History of the Electric Motor
Automakers unveiled a wide range of Green Vehicles at the Geneva Motor Show. The 2011 International Motor Show, which ran until 13 March at the Geneva Palexpo convention centre, is the 81st edition of an event born more than 100 years ago.
The huge number of increasingly-innovative and accessible alternative-energy vehicles appearing this year could easily be seen as a revolution in green and electric motoring. In fact, the electric car pre-dates the more popular (for now) internal-combustion driven car by more than half a century.
Electric Cars appeared 200 Years Ago
Few people realise that the first electric cars appeared almost 200 years ago. It was way back in the 1830s when the first electric vehicles were developed at roughly the same time in both the USA and Europe. The first motor vehicles powered by internal combustion engines were not produced until very late in the 19th century, so electric cars actually precede electric cars by more than 50 years. In reality, the ‘revolution’ in green cars is simply an evolution in which environmental pressures combine with high-technology to bring us back to our automotive roots.
However, even a cursory glance at the latest green vehicles will find ample proof that transport technology has come a long way from the early 19th century. Those first electric cars were little more than modified horse carriages.
Electric Cars with Rechargeable Cells
The first electric carriages used non-rechargeable electric cells. It was not until the work of Frenchmen Gaston Plante and Camille Faure that battery technology progressed sufficiently to support the widespread and popular use of electric cars.
Fashions and technologies may have changed dramatically in nearly 200 years but the basic themes remain the same. Whether powered by batteries, hydrogen, bio-fuels or other energy sources, the race to develop technologies that can support clean, long-lasting and flexible transport systems remains the biggest challenge for automakers.
Those early Electric Cars had relatively low top speeds and extremely limited ranges. By the time the first Geneva motor show took place in 1905, some 70 years after the first such cars appeared, you would be hard-pressed to get more than 15 to 20 miles out of an electric car before being stranded if you weren’t near a charging point.
First Electric Cars were New York Taxi’s
Around the turn of the century, motorists had a choice of ‘modern’ internal combustion engines, as well as steam and electric power. The first commercial fleet to operate using electric cars was probably that run by a New York taxi company late in the 19th century.
Hybrid Cars are not NEW
Even Hybrid Vehicles are not new. While WWI was raging across Europe, the first car with both an internal combustion engine and an electric motor appeared in the USA. By this point, however, the writing was already on the wall for steam and electric cars.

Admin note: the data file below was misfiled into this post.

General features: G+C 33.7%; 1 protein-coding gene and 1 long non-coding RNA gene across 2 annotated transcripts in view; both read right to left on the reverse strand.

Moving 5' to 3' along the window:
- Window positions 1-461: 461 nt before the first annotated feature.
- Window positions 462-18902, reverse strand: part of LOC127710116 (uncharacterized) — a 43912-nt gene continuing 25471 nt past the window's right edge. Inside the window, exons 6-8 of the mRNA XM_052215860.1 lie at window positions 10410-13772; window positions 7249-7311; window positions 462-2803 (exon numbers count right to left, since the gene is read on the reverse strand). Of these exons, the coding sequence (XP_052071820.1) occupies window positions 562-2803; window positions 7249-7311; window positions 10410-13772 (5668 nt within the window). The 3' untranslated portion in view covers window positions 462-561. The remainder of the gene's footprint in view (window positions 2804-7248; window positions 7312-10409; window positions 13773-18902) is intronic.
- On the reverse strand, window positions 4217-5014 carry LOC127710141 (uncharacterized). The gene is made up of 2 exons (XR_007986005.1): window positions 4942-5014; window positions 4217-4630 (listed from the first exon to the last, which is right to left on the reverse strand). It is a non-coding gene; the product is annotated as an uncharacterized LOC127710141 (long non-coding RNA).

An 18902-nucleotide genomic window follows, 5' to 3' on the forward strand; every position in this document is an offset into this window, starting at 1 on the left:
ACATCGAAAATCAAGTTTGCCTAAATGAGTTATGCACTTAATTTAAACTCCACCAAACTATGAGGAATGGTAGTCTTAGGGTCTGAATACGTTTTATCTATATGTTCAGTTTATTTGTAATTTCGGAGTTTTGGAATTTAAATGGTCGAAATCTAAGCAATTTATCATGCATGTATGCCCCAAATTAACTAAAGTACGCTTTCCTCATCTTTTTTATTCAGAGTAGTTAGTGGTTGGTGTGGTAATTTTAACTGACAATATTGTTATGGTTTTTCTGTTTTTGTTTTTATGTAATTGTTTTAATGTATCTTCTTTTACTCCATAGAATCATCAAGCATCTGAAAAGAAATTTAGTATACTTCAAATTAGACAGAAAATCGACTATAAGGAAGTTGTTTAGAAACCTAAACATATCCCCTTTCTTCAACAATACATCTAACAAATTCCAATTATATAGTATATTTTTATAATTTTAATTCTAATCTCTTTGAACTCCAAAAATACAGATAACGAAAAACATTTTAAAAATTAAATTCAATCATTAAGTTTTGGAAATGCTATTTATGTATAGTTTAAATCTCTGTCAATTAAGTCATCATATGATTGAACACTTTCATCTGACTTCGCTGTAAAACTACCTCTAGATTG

Electric cars had at one time been vastly more convenient than steam or petrol-powered cars. Steam was smelly, noisy, dangerous and required lots of attention. Steam vehicles also need regular refreshing with water and fuel.
Early internal combustion engines were also noisy, messy affairs. They needed regular topping up with water to keep them cool. The maintenance and constant adjustment required to keep them going was dirty and inconvenient.
Electric Cars for the Future
Electric vehicles vibrated much less than steam or internal combustion cars and needed no gear changes, which took skilled, highly-physical operation. Finally, you could simply jump into electric cars and go. They needed no hand cranking or lighting of fires to get started.
In 1899 and 1900, electric cars outsold all other kinds of powered vehicles in the USA. However, petrol was at this time a waste by-product of the oil industry, making it cheap and plentiful.
As the various disadvantages of the internal combustion engine were ironed out and supplies of cheap petrol spread around the world, steam and electric cars became far less attractive.
As a network of quality highways connecting American cities spread across the country, the need for vehicles that could reliably cover long distances rapidly increased. Further domestic discoveries of crude oil in the USA led to burgeoning supplies of petrol and diesel.
Modern Manufacturing Processes
When Henry Ford standardised manufacturing processes to create modern automobile assembly methods, the cost of the modern automobile plummeted. This, combined with the cheap cost of petrol, made the electric car an expensive, inefficient option.
More than a century has elapsed since Ford’s Model T revolutionised popular motoring and led to a boom in both mobility and wealth across the USA. The Austin 7 appeared nearly 15 years later in the UK, where it launched a similar motoring revolution.
Today, both governments and automakers are in a race to produce modern cars that will continue to let us enjoy this heritage of freedom, speed and flexibility, even as supplies of clean air and fossil fuels are shrinking.
The latest environmentally-friendly vehicles presented in Geneva seem to indicate that returning to our automotive roots is putting us back on the right road.